Springer Ponds Development

Standard

On January 25, 2017 a public meeting was held to speak about an application from Springer Ponds Development Inc. where they sought to receive approval for a draft subdivision plan, along with a zoning by-law amendment. Here are the:

That evening, though some will tell you otherwise, nothing was approved.

During the public meeting we heard from the property owner/applicant, many concerned residents in the area, municipal staff, and Councillors on topics such as:

  • The applicant’s financial capacity to complete any site works and related road works
  • The length of time required to complete the works
  • The potential for the pond to be partially filled in (based on past proposals that have since been withdrawn, but were included in the January 25 package anyway)
  • How the applicant planned to have the new lots developed
  • The potential for infringing on another neighbour’s property rights, whom also owns part of the pond
  • Noise, pollution, and related matters
  • Where water that drains from the pond goes (it seems to drain to the larger pond south of Glendon Dr, and then over to the ponds west of Komoka Rd)
  • And other concerns!

There was a lot of back and forth. Ultimately the staff recommendation put forth was to defer approving anything until staff had an opportunity to come up with a list of conditions. That is what was approved; to have staff develop a list of recommendations before reviewing the application and zoning by-law amendment again.

Again, for clarity: the draft subdivision plan and zoning by-law amendments have not been approved.

For me, personally, I’m not someone who allows themselves to be subject to “slippery slope” type issues. The owner of the property is currently seeking to sever the property he owns along Springer St in order to accommodate new homes, and based on what he said during the meeting, sell those lots to individuals/couples and have those folks find their own builders.

Regardless of what the property owner eventually applies for to do along Glendon Drive or Queen St, I will review and assess those applications individually when the time comes. They are not up for review right now as they were withdrawn.

As for the trees that were cut down on the property last week, neither Middlesex Centre, Middlesex County, or the Upper Thames River Conservation Authority had any legal manner to stop that. The property is not designated a significant woodland, nor is it designated a wetland. We were legally powerless to stop it. The property owner later informed us that he was only having dead trees cut down, but I have received information stating otherwise. Regardless, we couldn’t do anything about that.

Moving forward I will be keeping a keen eye on the conditions recommended, any changes to the plans, further variances/amendments requested, and ensuring I listen to the affected residents, and anyone else who can provide pertinent information or opinions, to ensure the best outcome is achieved.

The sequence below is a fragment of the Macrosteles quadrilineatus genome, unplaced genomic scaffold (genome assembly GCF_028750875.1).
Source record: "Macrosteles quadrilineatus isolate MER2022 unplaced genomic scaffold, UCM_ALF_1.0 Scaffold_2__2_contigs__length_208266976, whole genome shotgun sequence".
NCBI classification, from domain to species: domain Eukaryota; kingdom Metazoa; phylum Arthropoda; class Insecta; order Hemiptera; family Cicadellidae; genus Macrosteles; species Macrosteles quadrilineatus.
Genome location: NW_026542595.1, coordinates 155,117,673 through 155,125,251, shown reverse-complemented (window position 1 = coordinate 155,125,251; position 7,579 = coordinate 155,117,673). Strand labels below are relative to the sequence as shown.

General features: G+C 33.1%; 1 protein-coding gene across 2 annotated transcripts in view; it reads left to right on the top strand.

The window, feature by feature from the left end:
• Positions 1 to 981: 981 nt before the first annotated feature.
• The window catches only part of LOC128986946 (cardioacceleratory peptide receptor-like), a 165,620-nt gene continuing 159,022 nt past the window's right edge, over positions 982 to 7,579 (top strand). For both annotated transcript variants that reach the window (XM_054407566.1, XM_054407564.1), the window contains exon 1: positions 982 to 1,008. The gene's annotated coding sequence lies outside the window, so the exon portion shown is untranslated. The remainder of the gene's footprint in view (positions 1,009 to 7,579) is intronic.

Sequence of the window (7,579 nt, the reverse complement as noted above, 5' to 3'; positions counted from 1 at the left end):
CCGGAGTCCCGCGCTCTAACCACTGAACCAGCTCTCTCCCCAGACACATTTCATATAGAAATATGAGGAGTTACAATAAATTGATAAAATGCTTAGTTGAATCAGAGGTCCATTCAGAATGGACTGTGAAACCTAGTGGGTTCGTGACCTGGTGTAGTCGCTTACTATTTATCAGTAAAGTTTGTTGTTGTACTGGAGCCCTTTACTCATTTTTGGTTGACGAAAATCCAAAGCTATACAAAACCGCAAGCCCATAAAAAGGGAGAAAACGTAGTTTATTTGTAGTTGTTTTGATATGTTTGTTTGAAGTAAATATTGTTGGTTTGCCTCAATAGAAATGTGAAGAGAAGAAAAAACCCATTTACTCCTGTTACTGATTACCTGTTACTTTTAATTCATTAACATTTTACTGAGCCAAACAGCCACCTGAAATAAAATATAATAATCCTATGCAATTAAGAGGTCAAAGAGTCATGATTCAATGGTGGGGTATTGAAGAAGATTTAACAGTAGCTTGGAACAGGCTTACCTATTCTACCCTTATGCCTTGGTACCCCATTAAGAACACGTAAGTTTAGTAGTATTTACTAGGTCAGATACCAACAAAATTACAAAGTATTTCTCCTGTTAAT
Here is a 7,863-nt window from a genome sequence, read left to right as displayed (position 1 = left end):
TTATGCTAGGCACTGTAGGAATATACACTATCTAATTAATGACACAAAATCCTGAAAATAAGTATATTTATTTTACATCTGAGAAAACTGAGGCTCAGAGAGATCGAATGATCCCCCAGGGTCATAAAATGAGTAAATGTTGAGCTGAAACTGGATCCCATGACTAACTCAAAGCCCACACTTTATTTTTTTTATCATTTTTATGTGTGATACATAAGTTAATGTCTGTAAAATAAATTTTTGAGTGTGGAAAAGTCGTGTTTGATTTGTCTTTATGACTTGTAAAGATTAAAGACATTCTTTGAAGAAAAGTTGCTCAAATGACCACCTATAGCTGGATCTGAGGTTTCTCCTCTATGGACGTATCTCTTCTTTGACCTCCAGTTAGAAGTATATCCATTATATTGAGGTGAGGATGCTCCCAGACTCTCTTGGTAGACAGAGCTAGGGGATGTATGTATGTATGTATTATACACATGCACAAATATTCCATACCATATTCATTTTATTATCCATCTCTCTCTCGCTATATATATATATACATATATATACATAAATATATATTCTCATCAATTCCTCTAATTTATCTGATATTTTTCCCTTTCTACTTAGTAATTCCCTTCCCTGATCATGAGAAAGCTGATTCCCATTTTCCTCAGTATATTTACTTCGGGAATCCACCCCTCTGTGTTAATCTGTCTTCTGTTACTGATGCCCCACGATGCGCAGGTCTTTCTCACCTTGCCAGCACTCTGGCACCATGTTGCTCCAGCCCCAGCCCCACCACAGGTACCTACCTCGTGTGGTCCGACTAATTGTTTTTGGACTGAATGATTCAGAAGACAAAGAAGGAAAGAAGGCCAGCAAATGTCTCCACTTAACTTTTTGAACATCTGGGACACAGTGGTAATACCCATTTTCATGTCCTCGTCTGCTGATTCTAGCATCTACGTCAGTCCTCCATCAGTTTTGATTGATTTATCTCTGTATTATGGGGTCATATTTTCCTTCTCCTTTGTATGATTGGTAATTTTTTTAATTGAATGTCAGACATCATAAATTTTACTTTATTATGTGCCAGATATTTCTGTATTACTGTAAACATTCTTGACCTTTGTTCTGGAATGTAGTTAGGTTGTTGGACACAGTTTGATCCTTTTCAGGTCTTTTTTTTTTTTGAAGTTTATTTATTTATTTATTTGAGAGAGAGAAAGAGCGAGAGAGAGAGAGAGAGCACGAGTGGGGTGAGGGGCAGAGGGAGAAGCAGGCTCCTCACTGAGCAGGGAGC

Comprehensive Look at Glendon Drive Shopping Plaza

Standard

If you’re already familiar with the information below, you can fill out this second survey now.

The reason for this evening’s zoning by-law amendment variance request is that the developer is asking Council to reduce the minimum requirement that 65% of the lot frontage of the property include building façades, from 65% to 32%. We got down to 65% after previously approving a reduction from 75%. So, Maverick is essentially asking Council to approve a reduction from 75% building façades, down to 32% building façades fronting Glendon Drive. They also want to increase the maximum front yard setback from 1.5m to 4.75m.

This is, obviously, a huge change and drastically decreases the municipality’s ability to achieve the vision for this property where you would feel like you’re walking in a nice, well-kept, urban environment with sidewalks, trees, and building façades near you.

Think of the best downtown you’ve ever been to. That’s what all the Municipality’s aims and plans for this area are trying to achieve.

Yesterday I put out a survey that looked at a very simplified version of the current site and landscaping plan. Overwhelmingly, many people like the current iteration. That’s great, I’m glad folks like it. I wanted to put together a bit more information and context after reading the full motion to make sure I get a more holistic perspective from residents.

Screenshot of current site plan.

Click the blueprint to view the full set of architectural drawings for the site, as currently envisioned by Maverick Developments.

And here are the elevation drawings I was provided last week. You can see that, for the most part, this is very much similar to the suburban plazas found in areas like Hyde Park Rd & Fanshawe Park Rd in London, and the Southdale Rd and Wonderland Rd S area of London.

So, now that you have a bit more context, please answer this new, short survey so that I can make a more informed vote at Council tonight on whether people are happy with only 32% of the lot frontage being building façades, or whether

Latest Information on Pumping Station and Kilworth Wastewater Treatment Facility

Map of Kilworth, Ontario
Standard

This is the current lay of the land. Middlesex Centre (MXC) staff and Council all want to see the Kilworth WWTF decommissioned as quickly as my neighbours who live even closer to it than I do, and are affected by it more than me. I can walk there in three minutes. I sympathize.

If you have follow-up questions after reading recent information from the Kilworth-Komoka Ratepayers Association and this post, or something you saw on Facebook, I would be happy to do my best to clear anything up for you. My contact information can be found on MXC’s website.

Some Background

The Kilworth Wastewater Treatment Facility (WWTF) was upgraded in 2008 to use the membrane technology currently in use. At the time, the upgrade was done to handle all existing Kilworth wastewater flows. MXC’s Master Servicing Plan – dated April 2010, prepared by Stantec Consulting, and endorsed by the Council at the time – recommended that all future growth of Kilworth be supported by a new pumping station, as identified in the Kilworth Wastewater Outlet Schedule ‘B’ Class Environmental Assessment dated November 27, 2013, which was prepared by Delcan. This new pumping station is planned to be located within South Winds Development’s Edgewater Estates subdivision.